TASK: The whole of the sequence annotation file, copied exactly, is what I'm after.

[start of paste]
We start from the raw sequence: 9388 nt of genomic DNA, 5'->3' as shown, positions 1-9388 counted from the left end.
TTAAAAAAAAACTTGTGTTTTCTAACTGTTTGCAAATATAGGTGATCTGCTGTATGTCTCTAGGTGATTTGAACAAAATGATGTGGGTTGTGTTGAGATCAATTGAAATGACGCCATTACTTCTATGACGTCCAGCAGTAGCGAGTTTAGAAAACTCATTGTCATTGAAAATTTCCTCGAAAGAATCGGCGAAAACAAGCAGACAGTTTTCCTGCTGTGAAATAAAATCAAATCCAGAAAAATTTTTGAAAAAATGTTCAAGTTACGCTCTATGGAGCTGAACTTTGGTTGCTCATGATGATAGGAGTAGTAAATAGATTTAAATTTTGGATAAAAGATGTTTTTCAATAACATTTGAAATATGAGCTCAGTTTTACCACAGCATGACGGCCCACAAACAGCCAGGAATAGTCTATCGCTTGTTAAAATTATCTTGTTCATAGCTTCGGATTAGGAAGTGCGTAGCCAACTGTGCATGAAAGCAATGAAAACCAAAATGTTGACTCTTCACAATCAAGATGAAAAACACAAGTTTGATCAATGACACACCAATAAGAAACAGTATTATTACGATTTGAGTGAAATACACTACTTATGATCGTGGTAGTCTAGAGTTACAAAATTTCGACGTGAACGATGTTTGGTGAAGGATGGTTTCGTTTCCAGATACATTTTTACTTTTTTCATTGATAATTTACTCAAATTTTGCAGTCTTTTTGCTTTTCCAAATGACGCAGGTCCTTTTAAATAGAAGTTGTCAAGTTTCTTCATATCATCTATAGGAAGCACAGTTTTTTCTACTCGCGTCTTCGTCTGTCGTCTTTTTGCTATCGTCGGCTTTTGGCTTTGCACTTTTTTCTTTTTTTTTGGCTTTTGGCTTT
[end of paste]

We start from the raw sequence: 9388 nt of genomic DNA, 5'->3' as shown, positions 1-9388 counted from the left end.
TTAAAAAAAAACTTGTGTTTTCTAACTGTTTGCAAATATAGGTGATCTGCTGTATGTCTCTAGGTGATTTGAACAAAATGATGTGGGTTGTGTTGAGATCAATTGAAATGACGCCATTACTTCTATGACGTCCAGCAGTAGCGAGTTTAGAAAACTCATTGTCATTGAAAATTTCCTCGAAAGAATCGGCGAAAACAAGCAGACAGTTTTCCTGCTGTGAAATAAAATCAAATCCAGAAAAATTTTTGAAAAAATGTTCAAGTTACGCTCTATGGAGCTGAACTTTGGTTGCTCATGATGATAGGAGTAGTAAATAGATTTAAATTTTGGATAAAAGATGTTTTTCAATAACATTTGAAATATGAGCTCAGTTTTACCACAGCATGACGGCCCACAAACAGCCAGGAATAGTCTATCGCTTGTTAAAATTATCTTGTTCATAGCTTCGGATTAGGAAGTGCGTAGCCAACTGTGCATGAAAGCAATGAAAACCAAAATGTTGACTCTTCACAATCAAGATGAAAAACACAAGTTTGATCAATGACACACCAATAAGAAACAGTATTATTACGATTTGAGTGAAATACACTACTTATGATCGTGGTAGTCTAGAGTTACAAAATTTCGACGTGAACGATGTTTGGTGAAGGATGGTTTCGTTTCCAGATACATTTTTACTTTTTTCATTGATAATTTACTCAAATTTTGCAGTCTTTTTGCTTTTCCAAATGACGCAGGTCCTTTTAAATAGAAGTTGTCAAGTTTCTTCATATCATCTATAGGAAGCACAGTTTTTTCTACTCGCGTCTTCGTCTGTCGTCTTTTTGCTATCGTCGGCTTTTGGCTTTGCACTTTTTTCTTTTTTTTTGGCTTTTGGCTTT